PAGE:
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I'm trying to verify a bound for the gamma function $$ \Gamma(z) = \int_0^\infty e^{-t}t^{z - 1}\;dt. $$

In particular, for real $m \geq 1$, I'd like to show that $$ \Gamma(m + 1) \leq 2\left(\frac{3m}{5}\right)^m. $$

Knowing that the bound should be attainable, my first instinct is to split the integral as $$ \Gamma(m + 1) = \int_0^{3m/5} e^{-t}t^{m}\;dt + \int_{3m/5}^\infty e^{-t}t^m\;dt \leq (1 - e^{-3m/5})\left(\frac{3m}{5}\right)^m + \int_{3m/5}^\infty e^{-t}t^m\;dt. $$

Using integration by parts, $$ \int_{3m/5}^\infty e^{-t}t^m\;dt = e^{-3m/5}\left(\frac{3m}{5}\right)^m + m\int_{3m/5}^\infty e^{-t}t^{m-1}\;dt.$$

So the problem has been reduced to showing $$ m\int_{3m/5}^\infty e^{-t}t^{m-1}\;dt \leq \left(\frac{3m}{5}\right)^m. $$

But this doesn't seem to have made the problem any easier.

Any help is appreciated, thanks.

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An idea: using induction on $m$ and $\Gamma(m+2)=(m+1)\Gamma(m+1)$. – vesszabo Oct 15 '12 at 20:46

Suppose $m = n + \alpha$ where $0 \le \alpha < 1$, so that $\alpha$ is the fractional part of $m$. Taking logarithms, the inequality becomes

$$ \sum_{k=1}^n \log (k + \alpha) + \log \Gamma (1+\alpha) < \log 2 + (n+\alpha) \log (n+\alpha) + (n+\alpha) \log \frac{3}{5} $$

Now using Riemann sums, we have

$$ \sum_{k=1}^n \log (k + \alpha) < \int_1^{n+1} \log(x+\alpha) dx$$ which is $$ (n+1+\alpha) \log (n+1+\alpha) - n - 1 - (1+\alpha) \log(1+\alpha) + 1.$$

This means we need to show that $$ (n+1+\alpha) \log (n+1+\alpha) - n - (1+\alpha) \log(1+\alpha) + \log \Gamma (1+\alpha) < \log 2 + (n+\alpha) \log (n+\alpha) + (n+\alpha) \log \frac{3}{5} $$

Rearranging terms, this is $$ (n+1+\alpha) \log (n+1+\alpha) - (n+\alpha) \log (n+\alpha) < \log 2 - \log \Gamma (1+\alpha) + (n+\alpha) \log \frac{3}{5} + n + (1+\alpha) \log(1+\alpha)$$

Now for the LHS we have $$ \log (n+1+\alpha) + \log \left( 1 + \frac{1}{n+\alpha}\right)^{n+\alpha} < \log (n+1+\alpha) + 1$$ because $ \log \left( 1 + \frac{1}{x}\right)^x < 1$ by a trivial calculation.

On the RHS we have $$ n \log\frac{3e}{5} + \log 2 - \log \Gamma (1+\alpha) + \alpha \log \frac{3}{5} + (1+\alpha) \log(1+\alpha) > \log (n+1+\alpha) + 1$$ for all $n > n_0$ for some $n_0$ because the coefficient $\log\frac{3e}{5}$ on $n$ is positive and the remaining terms are bounded by a constant. This concludes the proof. Note that the proof also goes through with a factor of $\frac{2}{5}$, just barely, and requiring $n_0 = 22.$ The original post has $n_0 = 1.$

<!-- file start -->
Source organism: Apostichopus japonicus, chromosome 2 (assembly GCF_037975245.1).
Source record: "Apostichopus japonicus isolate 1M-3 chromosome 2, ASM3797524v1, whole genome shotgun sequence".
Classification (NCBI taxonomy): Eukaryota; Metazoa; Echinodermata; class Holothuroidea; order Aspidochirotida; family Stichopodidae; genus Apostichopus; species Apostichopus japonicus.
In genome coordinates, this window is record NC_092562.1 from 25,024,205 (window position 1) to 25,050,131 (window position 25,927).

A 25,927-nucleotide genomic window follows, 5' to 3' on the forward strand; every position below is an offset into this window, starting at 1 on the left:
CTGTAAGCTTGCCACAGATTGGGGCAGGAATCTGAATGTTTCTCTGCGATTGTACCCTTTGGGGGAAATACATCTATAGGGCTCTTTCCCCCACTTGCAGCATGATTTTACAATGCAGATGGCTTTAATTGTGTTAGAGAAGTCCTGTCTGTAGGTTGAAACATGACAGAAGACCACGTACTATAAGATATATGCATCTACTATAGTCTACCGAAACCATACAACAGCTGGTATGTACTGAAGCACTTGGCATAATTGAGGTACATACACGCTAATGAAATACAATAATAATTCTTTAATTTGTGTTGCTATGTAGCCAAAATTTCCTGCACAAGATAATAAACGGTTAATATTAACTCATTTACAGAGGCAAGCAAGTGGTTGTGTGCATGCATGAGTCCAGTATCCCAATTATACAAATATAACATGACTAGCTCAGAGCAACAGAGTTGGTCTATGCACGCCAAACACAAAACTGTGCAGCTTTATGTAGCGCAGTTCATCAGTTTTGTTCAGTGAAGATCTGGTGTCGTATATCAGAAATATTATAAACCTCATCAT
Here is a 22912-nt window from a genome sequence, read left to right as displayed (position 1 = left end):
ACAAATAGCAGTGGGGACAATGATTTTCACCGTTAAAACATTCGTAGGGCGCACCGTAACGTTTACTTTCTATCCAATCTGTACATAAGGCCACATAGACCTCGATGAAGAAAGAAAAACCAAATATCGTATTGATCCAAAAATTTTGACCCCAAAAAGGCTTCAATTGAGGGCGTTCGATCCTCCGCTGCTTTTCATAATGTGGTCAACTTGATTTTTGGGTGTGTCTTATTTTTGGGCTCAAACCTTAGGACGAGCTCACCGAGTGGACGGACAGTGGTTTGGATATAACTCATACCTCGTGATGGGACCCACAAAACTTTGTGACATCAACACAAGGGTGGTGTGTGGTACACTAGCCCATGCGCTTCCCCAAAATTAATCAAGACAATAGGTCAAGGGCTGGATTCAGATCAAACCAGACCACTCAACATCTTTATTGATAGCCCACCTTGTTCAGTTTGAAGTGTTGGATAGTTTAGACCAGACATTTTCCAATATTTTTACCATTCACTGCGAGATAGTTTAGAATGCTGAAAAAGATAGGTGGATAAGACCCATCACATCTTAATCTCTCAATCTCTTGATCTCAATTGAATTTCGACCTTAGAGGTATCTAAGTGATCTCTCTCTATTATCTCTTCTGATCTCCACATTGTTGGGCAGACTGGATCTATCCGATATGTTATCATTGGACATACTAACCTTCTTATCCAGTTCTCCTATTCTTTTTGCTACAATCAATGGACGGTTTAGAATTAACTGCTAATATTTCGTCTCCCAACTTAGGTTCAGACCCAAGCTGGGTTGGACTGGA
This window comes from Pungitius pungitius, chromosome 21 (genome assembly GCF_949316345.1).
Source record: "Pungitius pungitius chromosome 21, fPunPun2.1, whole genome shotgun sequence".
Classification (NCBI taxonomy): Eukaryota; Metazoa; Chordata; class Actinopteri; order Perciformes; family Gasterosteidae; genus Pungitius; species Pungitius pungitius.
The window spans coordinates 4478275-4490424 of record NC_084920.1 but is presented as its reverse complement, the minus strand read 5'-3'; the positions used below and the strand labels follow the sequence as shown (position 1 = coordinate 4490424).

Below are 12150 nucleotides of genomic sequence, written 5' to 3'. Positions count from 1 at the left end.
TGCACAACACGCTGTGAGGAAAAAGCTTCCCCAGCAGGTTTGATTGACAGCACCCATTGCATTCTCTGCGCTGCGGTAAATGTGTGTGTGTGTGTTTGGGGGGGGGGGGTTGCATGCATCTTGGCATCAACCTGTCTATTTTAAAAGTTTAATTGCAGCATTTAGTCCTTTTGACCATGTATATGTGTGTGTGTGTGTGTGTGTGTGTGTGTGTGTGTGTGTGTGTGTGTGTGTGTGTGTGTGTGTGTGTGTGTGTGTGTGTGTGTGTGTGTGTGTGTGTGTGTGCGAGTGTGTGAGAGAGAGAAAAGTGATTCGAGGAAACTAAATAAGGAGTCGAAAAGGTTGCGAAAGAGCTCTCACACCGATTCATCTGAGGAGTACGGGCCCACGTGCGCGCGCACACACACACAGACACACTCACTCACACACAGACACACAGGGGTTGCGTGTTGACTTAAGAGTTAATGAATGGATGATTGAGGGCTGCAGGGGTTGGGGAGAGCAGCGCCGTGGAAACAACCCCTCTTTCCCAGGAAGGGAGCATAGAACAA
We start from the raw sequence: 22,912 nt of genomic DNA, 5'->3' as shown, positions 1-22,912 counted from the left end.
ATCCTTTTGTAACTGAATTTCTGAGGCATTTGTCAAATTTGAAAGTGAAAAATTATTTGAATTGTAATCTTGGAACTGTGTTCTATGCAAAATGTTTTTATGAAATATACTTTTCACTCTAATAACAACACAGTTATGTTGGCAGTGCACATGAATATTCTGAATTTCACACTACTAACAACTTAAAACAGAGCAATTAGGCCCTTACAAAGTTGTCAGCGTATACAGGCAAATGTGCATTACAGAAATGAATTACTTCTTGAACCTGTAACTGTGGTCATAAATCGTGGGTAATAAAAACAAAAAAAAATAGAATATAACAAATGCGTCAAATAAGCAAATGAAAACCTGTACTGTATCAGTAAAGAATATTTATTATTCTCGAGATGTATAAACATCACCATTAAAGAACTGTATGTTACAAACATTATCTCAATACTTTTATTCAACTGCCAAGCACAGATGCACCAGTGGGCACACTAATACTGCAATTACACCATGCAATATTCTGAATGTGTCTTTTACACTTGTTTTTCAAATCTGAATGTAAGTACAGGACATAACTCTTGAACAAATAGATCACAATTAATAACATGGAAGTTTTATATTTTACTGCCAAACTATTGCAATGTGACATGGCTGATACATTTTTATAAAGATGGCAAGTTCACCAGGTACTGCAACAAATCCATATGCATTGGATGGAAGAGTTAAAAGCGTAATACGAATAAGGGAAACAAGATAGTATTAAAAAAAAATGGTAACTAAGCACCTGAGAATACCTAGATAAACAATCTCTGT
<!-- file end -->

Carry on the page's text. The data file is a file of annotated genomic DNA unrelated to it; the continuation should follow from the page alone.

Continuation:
I'm not sure of all the details but I hope it's a start.

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up vote 0 down vote accepted

I'll prove something that's close enough for my applications; in particular, that $$\Gamma(m + 1) \leq 3\left(\frac{3m}{5}\right)^m.$$

Let $0 < \alpha < 1$ be chosen later. We'll split $e^{-t}t^m$ as $(e^{-\alpha t}t^m)e^{-(1 - \alpha)t}$ and use this to bound the integral.

First, take a derivative to find a maximum for $e^{-\alpha t}t^m$.

$$\frac{d}{dt}e^{-\alpha t}t^m = -\alpha e^{-\alpha t}t^m + me^{-\alpha t}t^{m-1} = -\alpha e^{-\alpha t}t^{m - 1}\left(t - \frac{m}{\alpha}\right). $$

So $t = m / \alpha$ is a critical point, and in particular a maximum (increasing before and decreasing after, if you like).

Then we can bound the integral

$$ \Gamma(m + 1) = \int_0^\infty e^{-t}t^m\;dt \leq \left(\frac{m}{\alpha e}\right)^m \int_0^\infty e^{-(1 - \alpha)t}\;dt = \left(\frac{m}{\alpha e}\right)^m \left(\frac{1}{1 - \alpha}\right).$$

Choosing $\alpha = 5/(3e)$ and noting that $\frac{1}{1 - 5/(3e)} \leq 3$, we've proven

$$ \Gamma(m + 1) \leq 3\left(\frac{3m}{5}\right)^m. $$

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